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Coudal Partners

The Night Sky: 6 Hours of Stars

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Coudal Partners

Recently, the folks at Coudal Partners headed to a remote location in Nevada, and took high-resolution 4k pictures of the night sky. All night. For two nights. They were trying to get a view that most Americans don't see -- what a moonless night sky looks like without the light pollution of big cities. The resulting video is not time lapse; it's what they call "anti-time lapse," a series of still photographs (long exposures) stitched together in order to give you a quasi-real-time view of the night sky. You can run this video on a monitor and glance over at it every few minutes, noticing how the stars have moved -- that's exactly what I'm doing today (and yes, my computer's fan is on full blast).

The Coudal Partners crew wrote up their notes on the process, explaining how exactly they managed to come up with six and a half hours of video of the night sky. Here's a sample snippet, emphasis added:

The upload to YouTube took roughly 15 hours and their first round of internal encoding (at 360p) took about that same amount of time as well. And then… nothing. The 360p version eventually bumped up to 480p, but still nowhere near the original resolution or even standard HD for that matter. From our early tests (uploading an hour at 4k), we knew it was a going to take a while to re-process, but as we rounded the bend toward day five with zero movement, we weren’t feeling entirely optimistic. We’d broken YouTube.

... Whatever format you happen to wind up watching, we hope you’ll enjoy a whole night’s sky beamed to you directly from Great Basin National Park, or just a handful of minutes, while you look for your favorite constellations.

Okay, ready for this? Below is the full video. Note that if you use Chrome, you can click the little "gear" icon in Chrome or Firefox and change the resolution to "original" which is 4k. Your monitor almost definitely cannot display 4k resolution, but...well, hey, it's neat, right? For virtually everybody, the 1080p is really just fine.

If you're not a YouTube fan, there's a Vimeo version (no 4k option though), an excellent writeup of how they made this, and the whole project was done to promote a series of paper notebooks. (I actually have one of their notebooks that I got in a gift bag at a conference -- it's nice. It's, you know, a notebook.)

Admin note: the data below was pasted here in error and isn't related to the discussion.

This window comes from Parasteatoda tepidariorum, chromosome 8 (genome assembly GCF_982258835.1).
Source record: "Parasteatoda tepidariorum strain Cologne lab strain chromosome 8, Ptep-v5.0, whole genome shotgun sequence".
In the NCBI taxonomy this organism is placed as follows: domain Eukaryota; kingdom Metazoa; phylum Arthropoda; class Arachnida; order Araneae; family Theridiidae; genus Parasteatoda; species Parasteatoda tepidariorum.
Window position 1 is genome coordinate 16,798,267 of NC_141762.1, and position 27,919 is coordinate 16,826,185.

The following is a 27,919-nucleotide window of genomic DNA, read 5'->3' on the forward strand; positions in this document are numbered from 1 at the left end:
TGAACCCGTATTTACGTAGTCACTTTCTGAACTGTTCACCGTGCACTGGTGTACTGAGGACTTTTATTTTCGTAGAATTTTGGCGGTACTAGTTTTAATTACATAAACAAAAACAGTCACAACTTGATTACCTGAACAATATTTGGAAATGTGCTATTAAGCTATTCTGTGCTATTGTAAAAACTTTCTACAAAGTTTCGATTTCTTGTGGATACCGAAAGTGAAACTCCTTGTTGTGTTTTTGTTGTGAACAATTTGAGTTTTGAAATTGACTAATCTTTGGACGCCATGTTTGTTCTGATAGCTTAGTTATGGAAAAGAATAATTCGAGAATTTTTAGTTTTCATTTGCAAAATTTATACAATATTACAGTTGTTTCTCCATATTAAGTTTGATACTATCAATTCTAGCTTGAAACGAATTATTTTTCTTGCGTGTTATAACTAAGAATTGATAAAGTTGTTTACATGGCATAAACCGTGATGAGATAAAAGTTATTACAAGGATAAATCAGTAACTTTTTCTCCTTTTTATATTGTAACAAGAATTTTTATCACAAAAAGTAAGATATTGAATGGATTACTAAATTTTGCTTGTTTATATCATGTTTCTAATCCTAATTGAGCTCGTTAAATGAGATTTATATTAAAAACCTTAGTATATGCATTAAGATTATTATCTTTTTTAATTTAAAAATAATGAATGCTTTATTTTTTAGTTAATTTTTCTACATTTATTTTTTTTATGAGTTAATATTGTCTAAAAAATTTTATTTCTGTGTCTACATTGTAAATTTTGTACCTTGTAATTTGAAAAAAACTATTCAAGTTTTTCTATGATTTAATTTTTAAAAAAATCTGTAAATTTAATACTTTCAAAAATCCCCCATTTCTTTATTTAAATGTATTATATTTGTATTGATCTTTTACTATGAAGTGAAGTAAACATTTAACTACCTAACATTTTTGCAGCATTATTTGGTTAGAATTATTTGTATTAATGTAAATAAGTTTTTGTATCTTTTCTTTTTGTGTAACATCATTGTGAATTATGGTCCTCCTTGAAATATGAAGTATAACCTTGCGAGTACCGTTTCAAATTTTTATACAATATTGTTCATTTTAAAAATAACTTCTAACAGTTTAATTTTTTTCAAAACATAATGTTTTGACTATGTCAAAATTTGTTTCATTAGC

You might also enjoy this moody, beautiful making-of video:

Field Notes: Night Sky Edition from Coudal Partners on Vimeo.

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Richard Bouhet // Getty
4 Expert Tips on How to Get the Most Out of August's Total Solar Eclipse
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Richard Bouhet // Getty

As you might have heard, there’s a total solar eclipse crossing the U.S. on August 21. It’s the first total solar eclipse in the country since 1979, and the first coast-to-coast event since June 8, 1918, when eclipse coverage pushed World War I off the front page of national newspapers. Americans are just as excited today: Thousands are hitting the road to stake out prime spots for watching the last cross-country total solar eclipse until 2045. We’ve asked experts for tips on getting the most out of this celestial spectacle.


To see the partial phases of the eclipse, you will need eclipse glasses because—surprise!—staring directly at the sun for even a minute or two will permanently damage your retinas. Make sure the glasses you buy meet the ISO 12312-2 safety standards. As eclipse frenzy nears its peak, shady retailers are selling knock-off glasses that will not adequately protect your eyes. The American Astronomical Society keeps a list of reputable vendors, but as a rule, if you can see anything other than the sun through your glasses, they might be bogus. There’s no need to splurge, however: You can order safe paper specs in bulk for as little as 90 cents each. In a pinch, you and your friends can take turns watching the partial phases through a shared pair of glasses. As eclipse chaser and author Kate Russo points out, “you only need to view occasionally—no need to sit and stare with them on the whole time.”